However, it’s also unfair to blame their defense. With a UZR/150 of –2.2, the Brewers have been below league average, but only slightly. Their defense could be better, but it’s safe to say that poor defense is not the reason the Brewers will miss the playoffs in 2010.
That leaves the pitching. And yes, the Brewers’ pitching will prevent them from making the playoffs. They’ve allowed 710 runs, 3rd worst mark in baseball and superior only to cellar-dwellers Arizona and Pittsburgh.
However, this poor run prevention is not due exclusively to a mediocre pitching staff, nor a horrific defense. Instead, the Brewers’ have allowed a multitude of runs due simply to bad luck.
The Brewers have the worst BABIP mark in the league, at .327. The Pirates have been second worst in baseball this year, at .321. That’s a pretty large gap for the sample sizes we’re working with at this point in the season, and a gap that large does suggest that there’s something more than just bad luck afoot.
And there certainly is. 19.8% of balls hit in play against Brewers pitchers have been line drives, partially explaining their high BABIP. However, the high LD% doesn’t completely explain the high BABIP by any stretch. Brewers pitchers have been unlucky, allowing hits at a higher rate than their batted ball rates suggest they should be.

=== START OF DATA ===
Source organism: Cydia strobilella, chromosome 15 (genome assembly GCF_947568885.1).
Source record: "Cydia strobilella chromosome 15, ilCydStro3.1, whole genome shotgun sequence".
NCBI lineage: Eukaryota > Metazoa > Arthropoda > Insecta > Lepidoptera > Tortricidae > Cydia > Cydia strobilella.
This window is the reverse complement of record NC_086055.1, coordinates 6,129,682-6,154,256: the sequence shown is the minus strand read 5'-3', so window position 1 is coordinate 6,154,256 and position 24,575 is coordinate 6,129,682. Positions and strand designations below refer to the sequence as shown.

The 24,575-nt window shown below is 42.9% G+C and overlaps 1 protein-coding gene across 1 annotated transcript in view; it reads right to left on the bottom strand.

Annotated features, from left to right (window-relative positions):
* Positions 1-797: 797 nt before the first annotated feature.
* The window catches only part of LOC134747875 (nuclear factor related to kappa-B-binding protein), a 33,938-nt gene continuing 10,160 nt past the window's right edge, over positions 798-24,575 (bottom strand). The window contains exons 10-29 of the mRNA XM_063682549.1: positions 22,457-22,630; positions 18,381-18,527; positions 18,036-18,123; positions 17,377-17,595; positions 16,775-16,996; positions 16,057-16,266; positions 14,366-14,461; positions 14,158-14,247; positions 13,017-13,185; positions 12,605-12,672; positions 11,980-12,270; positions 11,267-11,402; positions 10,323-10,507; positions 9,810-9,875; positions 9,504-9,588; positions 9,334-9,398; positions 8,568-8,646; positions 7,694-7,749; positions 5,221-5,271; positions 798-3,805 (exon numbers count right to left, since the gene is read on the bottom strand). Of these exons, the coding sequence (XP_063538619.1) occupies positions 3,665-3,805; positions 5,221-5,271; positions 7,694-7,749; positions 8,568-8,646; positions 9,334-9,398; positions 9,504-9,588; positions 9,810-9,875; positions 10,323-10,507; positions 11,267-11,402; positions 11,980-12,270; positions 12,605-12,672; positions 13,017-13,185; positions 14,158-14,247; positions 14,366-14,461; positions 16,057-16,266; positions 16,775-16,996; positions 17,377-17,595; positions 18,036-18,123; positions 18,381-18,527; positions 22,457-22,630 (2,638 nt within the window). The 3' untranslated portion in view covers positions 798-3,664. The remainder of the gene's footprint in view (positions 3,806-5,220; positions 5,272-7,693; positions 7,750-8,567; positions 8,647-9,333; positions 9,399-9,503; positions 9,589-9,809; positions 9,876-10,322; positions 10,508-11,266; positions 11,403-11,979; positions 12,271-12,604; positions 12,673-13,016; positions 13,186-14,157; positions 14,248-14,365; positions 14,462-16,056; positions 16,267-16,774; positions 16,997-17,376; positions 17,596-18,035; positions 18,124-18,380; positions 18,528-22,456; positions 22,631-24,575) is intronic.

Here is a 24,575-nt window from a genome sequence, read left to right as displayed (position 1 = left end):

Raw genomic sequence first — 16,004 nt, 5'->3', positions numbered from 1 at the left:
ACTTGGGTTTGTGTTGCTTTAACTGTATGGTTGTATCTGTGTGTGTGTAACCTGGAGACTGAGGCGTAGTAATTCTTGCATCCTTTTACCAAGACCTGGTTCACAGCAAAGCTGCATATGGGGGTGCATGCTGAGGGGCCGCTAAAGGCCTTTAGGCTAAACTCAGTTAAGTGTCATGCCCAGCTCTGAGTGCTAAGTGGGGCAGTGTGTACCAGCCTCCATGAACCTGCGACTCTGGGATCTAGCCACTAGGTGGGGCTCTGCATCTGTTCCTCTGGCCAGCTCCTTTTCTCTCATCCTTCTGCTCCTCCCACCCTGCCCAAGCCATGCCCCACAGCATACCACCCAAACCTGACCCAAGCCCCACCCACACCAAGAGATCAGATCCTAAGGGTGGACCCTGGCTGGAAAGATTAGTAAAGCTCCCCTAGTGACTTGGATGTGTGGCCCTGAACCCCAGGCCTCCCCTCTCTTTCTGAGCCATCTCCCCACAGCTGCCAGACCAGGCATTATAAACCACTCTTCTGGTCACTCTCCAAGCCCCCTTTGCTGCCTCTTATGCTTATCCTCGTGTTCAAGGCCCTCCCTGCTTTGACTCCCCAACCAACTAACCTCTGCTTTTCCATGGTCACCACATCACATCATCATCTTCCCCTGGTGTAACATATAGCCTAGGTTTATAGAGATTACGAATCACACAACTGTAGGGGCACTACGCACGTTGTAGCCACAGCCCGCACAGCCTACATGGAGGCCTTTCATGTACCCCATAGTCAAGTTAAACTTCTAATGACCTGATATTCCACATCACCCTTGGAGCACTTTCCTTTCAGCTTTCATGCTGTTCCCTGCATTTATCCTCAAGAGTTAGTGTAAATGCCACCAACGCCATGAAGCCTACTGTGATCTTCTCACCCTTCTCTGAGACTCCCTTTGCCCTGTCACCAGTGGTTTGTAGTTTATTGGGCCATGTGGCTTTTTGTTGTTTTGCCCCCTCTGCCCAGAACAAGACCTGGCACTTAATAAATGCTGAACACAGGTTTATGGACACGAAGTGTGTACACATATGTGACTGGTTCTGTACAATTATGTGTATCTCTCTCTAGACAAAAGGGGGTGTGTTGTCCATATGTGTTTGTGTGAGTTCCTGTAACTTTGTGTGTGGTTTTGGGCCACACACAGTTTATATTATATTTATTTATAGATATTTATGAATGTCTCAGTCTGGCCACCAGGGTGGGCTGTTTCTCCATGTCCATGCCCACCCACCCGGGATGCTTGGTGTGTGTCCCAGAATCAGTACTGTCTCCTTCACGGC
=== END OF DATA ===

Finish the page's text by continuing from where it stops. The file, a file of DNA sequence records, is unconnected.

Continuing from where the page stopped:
The Brewers rotation has gotten especially unlucky. Milwaukee’s opening day starter was Yovani Gallardo. Brewers fans expected Gallardo to anchor their rotation, a true ace with a shot to take a run at a top-10 Cy Young position. However, Gallardo has spent most of his season having difficulty keeping his ERA under 4. Right now, he’s at 3.86. That’s despite putting up the second highest K rate in baseball, striking out 10 batters per 9 innings. However, Gallardo has pitched much better than his ERA would suggest. Gallardo has put up a 3.05 FIP so far in 2010, with his ERA inflated greatly by his .344 BABIP. Gallardo’s allowing a very high LD%, but he’s been getting some very bad luck as well.
Incredibly, the Brewers have a pitcher who has been effected more by a high BABIP. Manny Parra has suffered from a .352 BABIP against despite having a lower than average line drive rate. Parra’s been doubly unlucky, as he’s also had a far above-average HR/FB rate. Parra burst onto the scene with a strong rookie campaign in 2007 (3.35 FIP) but hasn't repeated his performance since. As Parra's luck normalizes his numbers will begin to make him appear much more effective. His poor season is nearly entirely due to the effects of bad luck.
So wait til next year, Brewers fans, but as you do expect a bounce-back year from Parra and a serious Cy Young challenge from Yovani Gallardo. Check back tomorrow, when we’ll be taking a look at the Florida Marlins and a young core of hitters that could shift the balance in the NL East.
Also, I'd like to thank Mike Axisa of River Ave Blues for the shout-out on MLBTR. It's awesome to see so many people reading, and getting recognized on a site I respect (and use) as much as I do MLBTR is truly an honor.